Just last week the International Union for Conservation of Nature proposed a temporary cessation of field trials and research on genetically modifying nonhuman organisms for conservation. Until the consequences have been properly assessed, they reason, such interventions are too dangerous. This conclusion is sensible—we do need more data. But the data will be quickly forthcoming, and the traditional conservation framework will not be very helpful. We must remember the potential upshot of genetic modification: not just to keep what we have, but to build and design what we want.

“Do no harm” is NOT Enough

computer-1149148_1280By Beth Russell

“If it ain’t broke, don’t fix it, right,” my granddad used to say, right before he would wink at me, chuckle, and say “let’s see if we can figure out how to make it better.” This type of ingenuity is at the root of American innovation, invention, and process evolution. Observation, experimentation, and a national drive for optimization are part of our culture. As we have moved from the 20th century into the 21st, there has been a fundamental shift from “one size fits all” solutions, towards more personalized solutions.

The Precision Medicine Initiative is one of the great goals of our time. However, most of our medical treatment is still geared toward the treatment that will usually work, rather than the treatment that is the best for the individual patient. What would the world look like if we could change that in years rather than decades? What if we could do it cheaply, and easily, with information that already exists?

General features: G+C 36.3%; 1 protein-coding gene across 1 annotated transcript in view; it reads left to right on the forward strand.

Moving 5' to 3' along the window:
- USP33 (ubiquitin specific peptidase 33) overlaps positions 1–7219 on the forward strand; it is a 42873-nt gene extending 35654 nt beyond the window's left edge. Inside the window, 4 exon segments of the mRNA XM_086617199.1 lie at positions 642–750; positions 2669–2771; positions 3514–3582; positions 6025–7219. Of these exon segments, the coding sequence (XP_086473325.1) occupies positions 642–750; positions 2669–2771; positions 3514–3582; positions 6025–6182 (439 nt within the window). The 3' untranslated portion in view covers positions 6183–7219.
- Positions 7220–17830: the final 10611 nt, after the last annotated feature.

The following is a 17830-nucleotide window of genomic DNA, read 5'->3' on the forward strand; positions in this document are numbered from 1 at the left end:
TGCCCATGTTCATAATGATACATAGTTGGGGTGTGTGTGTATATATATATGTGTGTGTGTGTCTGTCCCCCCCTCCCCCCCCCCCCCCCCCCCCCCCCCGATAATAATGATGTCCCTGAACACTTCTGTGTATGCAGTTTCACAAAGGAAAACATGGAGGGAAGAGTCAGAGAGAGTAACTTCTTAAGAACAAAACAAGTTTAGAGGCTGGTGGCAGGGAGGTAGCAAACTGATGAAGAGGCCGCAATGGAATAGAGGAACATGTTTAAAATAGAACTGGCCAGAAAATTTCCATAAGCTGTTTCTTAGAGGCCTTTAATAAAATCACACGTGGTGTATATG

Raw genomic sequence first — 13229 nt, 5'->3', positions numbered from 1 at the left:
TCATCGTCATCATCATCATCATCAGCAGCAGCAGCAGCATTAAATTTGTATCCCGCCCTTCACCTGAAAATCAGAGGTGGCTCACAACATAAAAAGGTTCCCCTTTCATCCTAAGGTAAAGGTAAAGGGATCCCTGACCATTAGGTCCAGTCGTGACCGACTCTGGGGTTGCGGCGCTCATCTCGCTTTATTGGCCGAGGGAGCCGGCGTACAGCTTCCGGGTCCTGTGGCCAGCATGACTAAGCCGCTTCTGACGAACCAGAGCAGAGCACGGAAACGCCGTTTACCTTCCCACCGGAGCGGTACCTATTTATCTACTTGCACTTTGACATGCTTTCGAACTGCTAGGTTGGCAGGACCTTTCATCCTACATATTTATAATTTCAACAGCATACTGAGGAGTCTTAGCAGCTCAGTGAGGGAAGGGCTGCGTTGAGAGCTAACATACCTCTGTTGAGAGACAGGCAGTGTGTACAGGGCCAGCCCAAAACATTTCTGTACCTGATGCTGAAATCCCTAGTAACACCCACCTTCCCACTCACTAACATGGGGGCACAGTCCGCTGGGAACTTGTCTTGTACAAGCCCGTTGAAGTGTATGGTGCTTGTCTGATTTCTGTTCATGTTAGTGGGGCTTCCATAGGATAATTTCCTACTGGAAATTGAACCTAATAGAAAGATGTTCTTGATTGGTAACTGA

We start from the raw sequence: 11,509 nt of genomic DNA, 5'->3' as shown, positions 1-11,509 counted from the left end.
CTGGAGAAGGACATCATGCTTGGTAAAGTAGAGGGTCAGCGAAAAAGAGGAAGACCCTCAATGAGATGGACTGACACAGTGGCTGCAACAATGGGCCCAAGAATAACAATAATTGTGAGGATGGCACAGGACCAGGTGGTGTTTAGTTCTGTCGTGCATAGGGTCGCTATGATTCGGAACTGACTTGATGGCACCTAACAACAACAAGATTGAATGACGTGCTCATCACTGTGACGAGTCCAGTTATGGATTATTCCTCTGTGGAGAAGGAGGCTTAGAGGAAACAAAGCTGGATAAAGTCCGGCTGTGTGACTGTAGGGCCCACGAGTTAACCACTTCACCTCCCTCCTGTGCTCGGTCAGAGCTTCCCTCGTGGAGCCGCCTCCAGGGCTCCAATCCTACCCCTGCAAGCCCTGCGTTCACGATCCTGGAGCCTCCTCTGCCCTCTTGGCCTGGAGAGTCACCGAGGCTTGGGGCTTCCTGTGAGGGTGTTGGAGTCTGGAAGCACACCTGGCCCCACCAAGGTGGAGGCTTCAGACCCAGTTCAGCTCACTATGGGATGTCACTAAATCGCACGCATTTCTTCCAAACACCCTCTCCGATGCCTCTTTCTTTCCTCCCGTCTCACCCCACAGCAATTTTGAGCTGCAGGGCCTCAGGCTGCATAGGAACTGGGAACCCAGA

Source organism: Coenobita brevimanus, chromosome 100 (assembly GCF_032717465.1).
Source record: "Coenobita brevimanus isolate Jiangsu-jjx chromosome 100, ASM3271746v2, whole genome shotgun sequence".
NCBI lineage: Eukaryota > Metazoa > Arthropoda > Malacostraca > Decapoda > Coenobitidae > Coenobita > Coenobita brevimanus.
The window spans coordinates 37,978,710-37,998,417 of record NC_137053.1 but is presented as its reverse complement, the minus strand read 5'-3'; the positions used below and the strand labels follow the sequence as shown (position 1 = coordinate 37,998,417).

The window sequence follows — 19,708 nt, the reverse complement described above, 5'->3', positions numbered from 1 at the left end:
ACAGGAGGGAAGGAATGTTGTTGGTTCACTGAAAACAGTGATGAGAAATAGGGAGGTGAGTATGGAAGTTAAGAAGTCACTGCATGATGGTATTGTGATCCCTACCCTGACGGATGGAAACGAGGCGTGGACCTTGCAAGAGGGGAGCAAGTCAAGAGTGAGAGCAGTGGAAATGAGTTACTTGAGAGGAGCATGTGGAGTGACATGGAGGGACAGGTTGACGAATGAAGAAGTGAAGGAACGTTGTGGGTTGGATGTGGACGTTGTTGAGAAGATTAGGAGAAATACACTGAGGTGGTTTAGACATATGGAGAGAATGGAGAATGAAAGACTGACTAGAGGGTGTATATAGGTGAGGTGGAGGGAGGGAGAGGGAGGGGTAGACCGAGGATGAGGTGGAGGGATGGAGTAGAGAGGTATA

We can. To start the process, we need only to do one thing – to share. Buried within our medical records, our genetics, and our health data, is the information that we need to make our medical treatments better. Our diversity in population, hospital, and practitioner policies, and personal health decisions compose an enormous health data set. If we are willing to share our data with researchers and to insist that the insurers, hospitals, and practitioners make sure that the data is interoperable, we will be well on our way.

We often have widely held medical practices that are not actually supported by scientific data. This is illustrated by a recent decision by the Department of Agriculture and the Department of Health and Human Services to remove daily flossing from their guidelines. Apparently, there was no actual scientific data behind it. Such practices are often low-risk procedures or treatments that do not warrant the expense of a clinical trial. Many of these will probably turn out to be accurate for most people, but not necessarily for everyone. I for one don’t plan to stop flossing anytime soon.

These sorts of medical practices are typically adopted based upon observation and consensus. This approach is cheap but relies on practitioners detecting a pattern of good or bad results, is highly subject to human bias, and is much more geared towards safety than efficacy. There will always be room for common sense and human observation in the medical process but they will miss both small, and rare effects.